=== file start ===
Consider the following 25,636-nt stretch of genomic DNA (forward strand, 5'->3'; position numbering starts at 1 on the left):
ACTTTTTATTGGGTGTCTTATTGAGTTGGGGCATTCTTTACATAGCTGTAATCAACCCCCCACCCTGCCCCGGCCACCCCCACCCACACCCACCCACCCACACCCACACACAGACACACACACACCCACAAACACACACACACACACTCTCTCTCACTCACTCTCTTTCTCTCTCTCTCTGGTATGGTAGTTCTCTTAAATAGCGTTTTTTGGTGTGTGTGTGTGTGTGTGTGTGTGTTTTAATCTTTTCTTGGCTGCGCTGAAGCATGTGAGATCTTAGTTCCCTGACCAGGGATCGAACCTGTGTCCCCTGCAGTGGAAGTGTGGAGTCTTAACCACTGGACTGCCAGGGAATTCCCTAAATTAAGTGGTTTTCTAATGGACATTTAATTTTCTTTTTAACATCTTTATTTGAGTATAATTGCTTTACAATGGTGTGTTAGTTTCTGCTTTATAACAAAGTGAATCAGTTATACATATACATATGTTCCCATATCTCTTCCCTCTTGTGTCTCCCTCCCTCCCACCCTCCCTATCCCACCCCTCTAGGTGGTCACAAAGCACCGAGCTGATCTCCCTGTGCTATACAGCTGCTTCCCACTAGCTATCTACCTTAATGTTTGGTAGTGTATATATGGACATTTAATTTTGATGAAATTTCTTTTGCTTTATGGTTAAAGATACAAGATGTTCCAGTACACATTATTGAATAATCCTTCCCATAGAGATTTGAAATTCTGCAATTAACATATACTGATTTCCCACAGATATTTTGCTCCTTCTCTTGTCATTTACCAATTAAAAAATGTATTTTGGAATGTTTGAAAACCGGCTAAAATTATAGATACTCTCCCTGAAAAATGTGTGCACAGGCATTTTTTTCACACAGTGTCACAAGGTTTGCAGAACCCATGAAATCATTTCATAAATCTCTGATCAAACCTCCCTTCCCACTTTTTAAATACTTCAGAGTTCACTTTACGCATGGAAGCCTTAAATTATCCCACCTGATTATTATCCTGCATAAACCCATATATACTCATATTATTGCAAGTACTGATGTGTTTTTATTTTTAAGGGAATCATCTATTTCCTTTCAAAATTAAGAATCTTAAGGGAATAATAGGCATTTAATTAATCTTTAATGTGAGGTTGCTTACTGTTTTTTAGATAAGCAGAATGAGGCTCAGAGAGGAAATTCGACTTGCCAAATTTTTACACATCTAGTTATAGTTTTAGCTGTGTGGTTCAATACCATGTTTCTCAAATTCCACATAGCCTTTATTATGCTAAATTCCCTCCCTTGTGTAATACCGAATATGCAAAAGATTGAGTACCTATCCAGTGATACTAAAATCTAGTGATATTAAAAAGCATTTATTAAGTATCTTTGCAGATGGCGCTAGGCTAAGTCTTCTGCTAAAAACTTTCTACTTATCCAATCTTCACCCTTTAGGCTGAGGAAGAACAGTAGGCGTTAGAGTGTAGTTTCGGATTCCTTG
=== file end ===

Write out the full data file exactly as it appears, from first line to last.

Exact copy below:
Consider the following 25,636-nt stretch of genomic DNA (forward strand, 5'->3'; position numbering starts at 1 on the left):
ACTTTTTATTGGGTGTCTTATTGAGTTGGGGCATTCTTTACATAGCTGTAATCAACCCCCCACCCTGCCCCGGCCACCCCCACCCACACCCACCCACCCACACCCACACACAGACACACACACACCCACAAACACACACACACACACTCTCTCTCACTCACTCTCTTTCTCTCTCTCTCTGGTATGGTAGTTCTCTTAAATAGCGTTTTTTGGTGTGTGTGTGTGTGTGTGTGTGTGTTTTAATCTTTTCTTGGCTGCGCTGAAGCATGTGAGATCTTAGTTCCCTGACCAGGGATCGAACCTGTGTCCCCTGCAGTGGAAGTGTGGAGTCTTAACCACTGGACTGCCAGGGAATTCCCTAAATTAAGTGGTTTTCTAATGGACATTTAATTTTCTTTTTAACATCTTTATTTGAGTATAATTGCTTTACAATGGTGTGTTAGTTTCTGCTTTATAACAAAGTGAATCAGTTATACATATACATATGTTCCCATATCTCTTCCCTCTTGTGTCTCCCTCCCTCCCACCCTCCCTATCCCACCCCTCTAGGTGGTCACAAAGCACCGAGCTGATCTCCCTGTGCTATACAGCTGCTTCCCACTAGCTATCTACCTTAATGTTTGGTAGTGTATATATGGACATTTAATTTTGATGAAATTTCTTTTGCTTTATGGTTAAAGATACAAGATGTTCCAGTACACATTATTGAATAATCCTTCCCATAGAGATTTGAAATTCTGCAATTAACATATACTGATTTCCCACAGATATTTTGCTCCTTCTCTTGTCATTTACCAATTAAAAAATGTATTTTGGAATGTTTGAAAACCGGCTAAAATTATAGATACTCTCCCTGAAAAATGTGTGCACAGGCATTTTTTTCACACAGTGTCACAAGGTTTGCAGAACCCATGAAATCATTTCATAAATCTCTGATCAAACCTCCCTTCCCACTTTTTAAATACTTCAGAGTTCACTTTACGCATGGAAGCCTTAAATTATCCCACCTGATTATTATCCTGCATAAACCCATATATACTCATATTATTGCAAGTACTGATGTGTTTTTATTTTTAAGGGAATCATCTATTTCCTTTCAAAATTAAGAATCTTAAGGGAATAATAGGCATTTAATTAATCTTTAATGTGAGGTTGCTTACTGTTTTTTAGATAAGCAGAATGAGGCTCAGAGAGGAAATTCGACTTGCCAAATTTTTACACATCTAGTTATAGTTTTAGCTGTGTGGTTCAATACCATGTTTCTCAAATTCCACATAGCCTTTATTATGCTAAATTCCCTCCCTTGTGTAATACCGAATATGCAAAAGATTGAGTACCTATCCAGTGATACTAAAATCTAGTGATATTAAAAAGCATTTATTAAGTATCTTTGCAGATGGCGCTAGGCTAAGTCTTCTGCTAAAAACTTTCTACTTATCCAATCTTCACCCTTTAGGCTGAGGAAGAACAGTAGGCGTTAGAGTGTAGTTTCGGATTCCTTG